Wednesday, March 27, 2013

Grown Up Stuff

I worked a few years as in admitting both in the ED (emergency department) and main (main admitting in the hospital). I had to ask every single patient if they had a living will or advance directive, but yet I never had one myself. Will and I finally sat down and got ours done at the legal office on base today. You don't necessarily need a lawyer to fill one out. You can get general documents from your doctor or local hospital. You just need to have it witnessed and notarized. Since we had the legal resources available to us, we took advantage.

Now I know no one likes talking about death and dying. I sure don't. But as painful and awkward as it is, it's good to think about it. Just because you're not a fan of organ donation or life support, doesn't mean your loved ones feel the same. And vice versa of course.

Advance Directive:
If you're not able to make decisions for yourself (ex. you're intubated, sedated, unconscious, not of sound mind, etc), you can appoint someone as your healthcare representative. This is not the same as a general power of attorney. This is a specific permission for healthcare decisions only. It's also known as a durable power of attorney.

Living Will:
What about if you're on your deathbed? What if you're in a coma? What if you have a life threatening illness? What do you think about life support and tube feeding? If you feel one way or the other, you should definitely have a living will. For instance, I don't want life support if it won't help a recovery. If I'm going to die either way and life support is going to prolong that decline...no thank you. But that's just my choice. Yours could be entirely different. What if you filled out an advance directive and you chose me as your representative? I could decide to pull the plug and you wanted to be plugged in! So fill one out!

Attached to our advance directive and living will was a disposition of remains. It basically covered organ donation and any funeral requests (like burial or cremation). Will was asked if he wanted military honors at his funeral or not.

 Maybe it's my job training, but I'm big into getting people to fill this stuff out. You just never know when these decisions could be an issue.

If you're military, you can fill out a worksheet online and bring the worksheet number to the legal office to be printed out. Take advantage! They hook you up with everything.

8 comments:

  1. Wow! good for you guys and thanks for sharing…we have to get one done too. You're right…you just never know.

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  2. Thanks for sharing this! I didn't really know the difference in the two.

    I know we definitely need to look into it since we're parents now, but like you said - it's just awkward and weird. Who wants to talk about it?

    You're awesome!

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  3. I hated doing that paperwork when my husband deployed. But, I agree. It is necessary. And as much as I hated it, I knew it had to be done. You gave some really good advice here. :)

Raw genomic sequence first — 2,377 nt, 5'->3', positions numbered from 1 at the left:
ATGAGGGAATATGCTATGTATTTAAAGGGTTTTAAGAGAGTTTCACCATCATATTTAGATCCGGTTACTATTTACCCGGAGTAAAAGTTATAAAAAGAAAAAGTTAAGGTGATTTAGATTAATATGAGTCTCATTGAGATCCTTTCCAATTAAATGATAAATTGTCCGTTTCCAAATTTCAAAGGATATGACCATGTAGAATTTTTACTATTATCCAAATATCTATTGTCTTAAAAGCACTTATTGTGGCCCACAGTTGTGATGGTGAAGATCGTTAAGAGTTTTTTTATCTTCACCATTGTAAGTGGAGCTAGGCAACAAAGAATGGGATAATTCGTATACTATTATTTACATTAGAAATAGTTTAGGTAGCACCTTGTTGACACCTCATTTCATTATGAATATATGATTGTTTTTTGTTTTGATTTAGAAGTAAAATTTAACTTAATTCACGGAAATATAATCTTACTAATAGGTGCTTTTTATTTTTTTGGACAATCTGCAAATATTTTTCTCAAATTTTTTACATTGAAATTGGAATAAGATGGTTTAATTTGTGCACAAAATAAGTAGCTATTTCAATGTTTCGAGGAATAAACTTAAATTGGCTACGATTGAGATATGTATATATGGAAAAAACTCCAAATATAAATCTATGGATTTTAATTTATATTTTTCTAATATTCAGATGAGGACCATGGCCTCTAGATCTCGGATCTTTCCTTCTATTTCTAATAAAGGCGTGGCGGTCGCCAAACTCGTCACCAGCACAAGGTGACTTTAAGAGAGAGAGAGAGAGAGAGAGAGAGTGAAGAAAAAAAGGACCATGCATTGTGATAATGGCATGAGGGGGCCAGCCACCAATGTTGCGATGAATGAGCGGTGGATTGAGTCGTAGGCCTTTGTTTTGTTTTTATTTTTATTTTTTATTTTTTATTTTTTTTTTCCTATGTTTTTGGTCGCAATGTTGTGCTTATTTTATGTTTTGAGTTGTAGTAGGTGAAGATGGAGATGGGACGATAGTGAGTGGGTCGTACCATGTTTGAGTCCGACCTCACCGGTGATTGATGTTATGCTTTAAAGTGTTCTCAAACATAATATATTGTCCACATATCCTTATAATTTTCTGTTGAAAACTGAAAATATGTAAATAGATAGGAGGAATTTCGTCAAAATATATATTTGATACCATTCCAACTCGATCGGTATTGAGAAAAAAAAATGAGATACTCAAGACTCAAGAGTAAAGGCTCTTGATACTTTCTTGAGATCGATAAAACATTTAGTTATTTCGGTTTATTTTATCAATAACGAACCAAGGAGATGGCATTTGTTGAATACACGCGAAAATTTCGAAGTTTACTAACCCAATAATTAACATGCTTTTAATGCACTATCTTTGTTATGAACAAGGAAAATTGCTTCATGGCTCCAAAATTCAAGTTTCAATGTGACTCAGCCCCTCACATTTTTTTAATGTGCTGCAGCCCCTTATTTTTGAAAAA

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  4. Wow, I've never really thought about stuff like this before. I always thought my hubby and I wouldn't worry about a will or anything until we had kids but now I'm thinking maybe we should at least think about it.

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  5. I remember last time Carl went overseas we started talking about what his will said while he was gone, we definitely need to do it beforehand this time. Thank you for the friendly reminder, it's very important

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  6. Definitely something oyu never want to think about, but so important! I'm sure that caused all kinds of scares asking people that at the hospital.

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  7. Angel has talked about these kind of decisions alot, because he feels like all of the time he sees family members who just want their relatives to be kept alive at all costs so they insist on life support for weeks at a time when there is no chance of survival, racking up hundreds of thousands of dollars of debt, too--so he's told me all of the things he doesn't want done, but we haven't had any papers to make things really official. Sometimes I wonder about wills too--the kind determining where your possessions go when you die...but I don't know what the benefit of having one is (because my only possession of any value is a 17 year old car.) I would hope that the law says that everything you own automatically goes to next of kin, which would be spouse, but I actually don't know. I guess I'll ask my lawyer (Grandpa) about it on Easter.... You got me thinking really early in the morning!

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  8. This is a really important thing, and I wish I could say I have done it. My husband and I don't even have a will, and we just had a daughter in December. We really need to get on that.

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